Tuesday, February 11, 2014
‘Aid in dying’ is now legal in five states and may be gaining traction in others.
70% of respondents in a 2013 Gallup Poll agreed that doctors should be allowed to “end the patient’s life by some painless means” when patients and their families want it. Only 51% supported allowing doctors to help a patient “commit suicide.”
Aid in dying advocates have learned to shun the term “assisted suicide” and are now promoting “death with dignity” bills in Connecticut and other states. Oregon’s Death with Dignity Act took effect in 1997, authorizing prescriptions for legal doses when two doctors agree a patient will die within six months. Washington approved a similar law in 2008 as did Vermont last year. State courts in Montana in 2009 and New Mexico this year have said aid in dying is legal.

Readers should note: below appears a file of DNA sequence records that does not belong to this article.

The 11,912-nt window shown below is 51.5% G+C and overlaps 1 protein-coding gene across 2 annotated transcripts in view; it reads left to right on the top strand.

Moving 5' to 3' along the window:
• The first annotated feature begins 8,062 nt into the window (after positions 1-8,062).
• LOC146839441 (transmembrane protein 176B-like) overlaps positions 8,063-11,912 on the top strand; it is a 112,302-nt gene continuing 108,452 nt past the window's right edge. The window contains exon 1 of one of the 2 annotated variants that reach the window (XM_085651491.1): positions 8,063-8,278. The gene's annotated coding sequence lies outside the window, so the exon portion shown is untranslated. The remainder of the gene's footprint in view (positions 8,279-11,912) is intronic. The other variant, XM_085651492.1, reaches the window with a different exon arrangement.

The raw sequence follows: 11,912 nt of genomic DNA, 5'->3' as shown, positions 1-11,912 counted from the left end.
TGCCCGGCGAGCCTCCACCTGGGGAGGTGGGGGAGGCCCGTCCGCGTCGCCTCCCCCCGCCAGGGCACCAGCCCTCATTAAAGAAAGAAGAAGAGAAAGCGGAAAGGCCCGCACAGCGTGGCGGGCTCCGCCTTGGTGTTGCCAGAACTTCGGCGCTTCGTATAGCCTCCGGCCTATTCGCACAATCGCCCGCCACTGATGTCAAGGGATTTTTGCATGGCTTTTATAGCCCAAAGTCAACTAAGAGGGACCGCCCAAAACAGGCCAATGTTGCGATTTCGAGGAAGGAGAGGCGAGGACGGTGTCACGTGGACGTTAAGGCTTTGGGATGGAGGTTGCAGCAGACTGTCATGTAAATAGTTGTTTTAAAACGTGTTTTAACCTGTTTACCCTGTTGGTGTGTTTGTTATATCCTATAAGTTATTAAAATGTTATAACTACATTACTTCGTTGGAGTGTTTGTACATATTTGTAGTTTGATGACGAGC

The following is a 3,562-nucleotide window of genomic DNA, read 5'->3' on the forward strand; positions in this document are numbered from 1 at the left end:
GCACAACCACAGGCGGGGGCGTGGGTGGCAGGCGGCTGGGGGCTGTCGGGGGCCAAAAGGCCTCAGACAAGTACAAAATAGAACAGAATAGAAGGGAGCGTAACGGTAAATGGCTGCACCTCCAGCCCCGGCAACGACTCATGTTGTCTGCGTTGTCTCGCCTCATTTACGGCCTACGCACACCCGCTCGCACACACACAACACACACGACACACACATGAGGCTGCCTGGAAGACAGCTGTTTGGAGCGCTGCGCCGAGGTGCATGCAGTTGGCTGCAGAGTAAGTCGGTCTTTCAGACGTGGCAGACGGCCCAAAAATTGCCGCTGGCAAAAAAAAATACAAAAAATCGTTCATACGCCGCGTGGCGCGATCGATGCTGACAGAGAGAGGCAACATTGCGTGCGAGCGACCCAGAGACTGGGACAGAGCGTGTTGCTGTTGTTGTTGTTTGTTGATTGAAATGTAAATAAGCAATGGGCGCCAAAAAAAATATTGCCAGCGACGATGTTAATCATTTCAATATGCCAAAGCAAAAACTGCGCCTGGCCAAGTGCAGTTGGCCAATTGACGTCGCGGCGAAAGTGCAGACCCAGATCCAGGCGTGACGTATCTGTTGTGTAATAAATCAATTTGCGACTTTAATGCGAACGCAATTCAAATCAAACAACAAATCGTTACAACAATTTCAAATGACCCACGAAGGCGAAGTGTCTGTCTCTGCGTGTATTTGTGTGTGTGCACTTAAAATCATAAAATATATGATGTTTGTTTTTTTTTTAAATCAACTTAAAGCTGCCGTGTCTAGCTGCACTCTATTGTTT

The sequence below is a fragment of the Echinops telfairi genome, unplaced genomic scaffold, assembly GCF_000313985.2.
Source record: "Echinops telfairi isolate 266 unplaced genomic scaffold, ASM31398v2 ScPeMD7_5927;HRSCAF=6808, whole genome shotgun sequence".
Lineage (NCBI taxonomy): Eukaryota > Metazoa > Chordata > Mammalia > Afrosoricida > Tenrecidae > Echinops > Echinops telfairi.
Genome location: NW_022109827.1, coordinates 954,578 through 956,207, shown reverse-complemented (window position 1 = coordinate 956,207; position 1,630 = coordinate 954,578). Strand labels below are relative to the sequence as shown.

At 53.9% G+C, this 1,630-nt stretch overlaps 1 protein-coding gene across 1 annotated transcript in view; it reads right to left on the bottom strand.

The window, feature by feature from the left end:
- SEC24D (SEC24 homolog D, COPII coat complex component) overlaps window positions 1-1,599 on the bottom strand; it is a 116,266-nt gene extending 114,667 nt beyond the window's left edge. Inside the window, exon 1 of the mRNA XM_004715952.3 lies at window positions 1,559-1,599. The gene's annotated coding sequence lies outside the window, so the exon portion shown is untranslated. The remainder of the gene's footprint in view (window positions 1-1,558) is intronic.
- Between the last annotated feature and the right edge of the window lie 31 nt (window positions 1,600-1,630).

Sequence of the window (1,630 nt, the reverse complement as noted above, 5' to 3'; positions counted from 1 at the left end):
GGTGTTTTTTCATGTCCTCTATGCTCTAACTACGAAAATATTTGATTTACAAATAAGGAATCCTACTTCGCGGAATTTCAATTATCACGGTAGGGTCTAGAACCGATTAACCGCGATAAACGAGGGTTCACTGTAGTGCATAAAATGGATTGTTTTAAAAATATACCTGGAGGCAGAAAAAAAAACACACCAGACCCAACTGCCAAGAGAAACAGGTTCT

Robert Mitton, a dying Denver man, says, “This should be a basic human right.” He wonders why he is facing an imminent death but cannot die with dignity like people in Montana and New Mexico.
See Erik Eckholm, ‘Aid in Dying’ Movement Takes Hold in Some States, The New York Times, Feb. 7, 2014.